NFC Wildcard Preview: Can Packers Get Their Mojo Back?

The Associated Press

A lot of questions entering Sunday’s NFC Wildcard games.

Can the Minnesota Vikings get their passing game going? How will the Seattle Seahawks fair without Marshall Lynch? Were the Washington Redskins a byproduct of an easy schedule? Can the Green Bay Packers get their offensive mojo back?

Let’s taker a closer look at Sunday’s match-ups . . .

No. 6 Seattle Seahawks at No. 3 Minnesota Vikings, Sunday, 1 p.m., NBC

There is certainly anecdotal evidence of how these teams match up. On December 6, the Seahawks beat the Vikings 38-7 in Minnesota.

In that game, Vikings star tailback Adrian Peterson ran for just 18 yards on eight carries and quarterback Teddy Bridgewater threw for only 118 yards and a pick. The Vikings lone score came on a kickoff return.

So it’s hard to imagine Minnesota’s offense improving much from that outing with temperatures expected to hover around zero.

The Vikings finished the regular season with the NFL’s 31st-ranked passing offense. Standout receiver Mike Wallace caught only 39 balls.

“I’d like us to be more explosive,” said Vikings coach Mike Zimmer about his offense.

Speaking of explosion, the Seahawks will be without star tailback Marshawn Lynch, still recovering from hernia surgery.

Their quarterback Russell Wilson has been playing on a high level over the last month, and Zimmer knows his defense faces quite a challenge.

“He’s got the running ability like Fran Tarkenton, but he’s also extremely accurate,” Zimmer said. “That’s what I’ve been most impressed with, his deep-ball accuracy, his quick-game accuracy, throwing the ball into the right place. He doesn’t seem to make mistakes, and obviously he’s extremely elusive. I think the way he’s throwing the ball has been the most impressive to me.”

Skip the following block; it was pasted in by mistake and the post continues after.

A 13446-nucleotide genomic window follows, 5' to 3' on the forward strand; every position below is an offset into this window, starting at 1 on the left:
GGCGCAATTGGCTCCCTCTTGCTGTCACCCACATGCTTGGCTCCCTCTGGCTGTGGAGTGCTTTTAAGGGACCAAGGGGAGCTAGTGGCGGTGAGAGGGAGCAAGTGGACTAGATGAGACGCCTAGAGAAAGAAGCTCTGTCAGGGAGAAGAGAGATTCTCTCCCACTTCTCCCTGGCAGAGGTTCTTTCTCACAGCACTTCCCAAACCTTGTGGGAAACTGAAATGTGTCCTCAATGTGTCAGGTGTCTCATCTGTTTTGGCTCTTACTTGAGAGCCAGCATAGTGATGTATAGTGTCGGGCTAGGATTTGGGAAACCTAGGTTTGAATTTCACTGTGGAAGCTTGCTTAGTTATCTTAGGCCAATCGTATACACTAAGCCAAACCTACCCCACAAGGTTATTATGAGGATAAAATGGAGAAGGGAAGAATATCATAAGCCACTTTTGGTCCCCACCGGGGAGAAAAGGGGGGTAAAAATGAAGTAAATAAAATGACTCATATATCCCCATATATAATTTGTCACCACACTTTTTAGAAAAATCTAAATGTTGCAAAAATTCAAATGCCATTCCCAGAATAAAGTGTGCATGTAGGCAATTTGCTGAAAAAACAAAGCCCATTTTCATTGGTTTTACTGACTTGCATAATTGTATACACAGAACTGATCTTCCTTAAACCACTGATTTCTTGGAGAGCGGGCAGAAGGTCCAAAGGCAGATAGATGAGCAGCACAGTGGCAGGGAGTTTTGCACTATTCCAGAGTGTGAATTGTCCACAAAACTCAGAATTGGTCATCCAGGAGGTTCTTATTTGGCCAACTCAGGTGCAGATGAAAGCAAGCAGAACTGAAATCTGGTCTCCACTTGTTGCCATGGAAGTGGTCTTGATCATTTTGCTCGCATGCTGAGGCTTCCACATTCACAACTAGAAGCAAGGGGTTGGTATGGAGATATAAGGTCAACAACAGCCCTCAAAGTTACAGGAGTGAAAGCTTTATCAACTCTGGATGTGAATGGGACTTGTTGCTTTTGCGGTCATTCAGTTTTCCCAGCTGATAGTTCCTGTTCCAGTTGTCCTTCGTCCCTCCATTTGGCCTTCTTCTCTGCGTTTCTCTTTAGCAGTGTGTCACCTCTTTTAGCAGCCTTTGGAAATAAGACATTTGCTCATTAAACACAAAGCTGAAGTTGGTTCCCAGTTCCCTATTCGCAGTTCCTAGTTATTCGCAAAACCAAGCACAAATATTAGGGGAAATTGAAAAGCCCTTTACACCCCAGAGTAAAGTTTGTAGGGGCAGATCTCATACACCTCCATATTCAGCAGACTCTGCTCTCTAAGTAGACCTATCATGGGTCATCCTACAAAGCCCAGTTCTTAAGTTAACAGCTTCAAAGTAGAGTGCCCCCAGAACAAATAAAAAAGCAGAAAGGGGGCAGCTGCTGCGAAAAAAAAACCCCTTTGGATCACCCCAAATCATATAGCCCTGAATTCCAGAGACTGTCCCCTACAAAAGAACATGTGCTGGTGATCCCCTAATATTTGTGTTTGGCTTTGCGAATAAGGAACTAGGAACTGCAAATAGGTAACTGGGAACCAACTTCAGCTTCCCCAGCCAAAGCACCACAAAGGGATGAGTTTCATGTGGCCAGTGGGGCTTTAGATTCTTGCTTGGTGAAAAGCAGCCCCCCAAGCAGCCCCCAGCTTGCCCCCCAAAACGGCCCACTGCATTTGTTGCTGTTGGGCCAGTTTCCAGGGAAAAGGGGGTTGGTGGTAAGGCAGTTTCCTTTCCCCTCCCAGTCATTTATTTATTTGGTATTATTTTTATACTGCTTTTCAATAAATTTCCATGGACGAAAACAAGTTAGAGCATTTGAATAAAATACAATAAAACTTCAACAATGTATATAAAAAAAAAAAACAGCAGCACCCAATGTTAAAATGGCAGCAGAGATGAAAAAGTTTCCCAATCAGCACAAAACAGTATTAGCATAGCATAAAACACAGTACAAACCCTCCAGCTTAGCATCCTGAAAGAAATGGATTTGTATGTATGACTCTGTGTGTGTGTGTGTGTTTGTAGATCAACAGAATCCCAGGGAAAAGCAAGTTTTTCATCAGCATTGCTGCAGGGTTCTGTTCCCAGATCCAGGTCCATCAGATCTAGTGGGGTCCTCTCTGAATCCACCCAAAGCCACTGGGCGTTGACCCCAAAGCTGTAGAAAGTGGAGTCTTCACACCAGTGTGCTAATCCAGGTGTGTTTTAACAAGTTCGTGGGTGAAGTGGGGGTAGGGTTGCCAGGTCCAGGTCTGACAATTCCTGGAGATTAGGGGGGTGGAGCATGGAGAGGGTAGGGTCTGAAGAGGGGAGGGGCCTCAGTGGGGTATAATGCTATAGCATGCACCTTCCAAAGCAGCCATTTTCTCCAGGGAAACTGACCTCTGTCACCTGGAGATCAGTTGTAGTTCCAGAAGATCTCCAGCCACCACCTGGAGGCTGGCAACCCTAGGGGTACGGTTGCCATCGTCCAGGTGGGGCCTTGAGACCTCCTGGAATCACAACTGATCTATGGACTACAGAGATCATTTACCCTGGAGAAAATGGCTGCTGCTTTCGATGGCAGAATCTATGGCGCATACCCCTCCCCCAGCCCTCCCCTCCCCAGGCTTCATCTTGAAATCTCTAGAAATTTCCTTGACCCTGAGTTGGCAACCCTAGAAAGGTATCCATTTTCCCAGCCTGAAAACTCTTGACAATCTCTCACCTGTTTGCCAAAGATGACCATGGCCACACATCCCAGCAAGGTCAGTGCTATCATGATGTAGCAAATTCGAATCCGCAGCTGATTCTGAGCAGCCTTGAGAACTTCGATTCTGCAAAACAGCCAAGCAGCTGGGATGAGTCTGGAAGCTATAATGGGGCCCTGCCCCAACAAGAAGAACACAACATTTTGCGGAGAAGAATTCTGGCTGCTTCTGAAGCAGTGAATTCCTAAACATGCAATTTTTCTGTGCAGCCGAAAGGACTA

While Minnesota has made great strides this year, expect Wilson to lead the visitors over the passing-challenged Vikings.

No. 5 Green Bay Packers at No. 4 Washington Redskins, Sunday, 4:40 p.m., NBC

As shocking as it might sound, the Redskins might have a slight edge at quarterback.

While Green Bay’s Aaron Rodgers might be a future Hall-of-Famer, he’s in a major slump. Washington’s Kirk Cousins comes off a breakout season. He threw 29 touchdowns to 11 interceptions. He completed 69.8 percent of his passes, which is outstanding.

Redskins detractors are quick to point out the weakness of their schedule.

They had no wins over teams with winning records. They lost by a combined 105-46 to the three teams they played over .500.

One reason for the Packers’ offensive malaise is a beat-up offensive line. In their regular season finale against Minnesota, they were forced to play guard Josh Sitton at left tackle. That was an unmitigated disaster.

The Packers keep their fingers crossed on the availability of regular left tackle David Baktiari, who nurses an ankle injury. Without him, Rodgers was sacked 14 times in the last two games.

Prediction: if Baktiari plays, the Packers win, if not, the Packers lose. Blindside pass protection is huge in the NFL.


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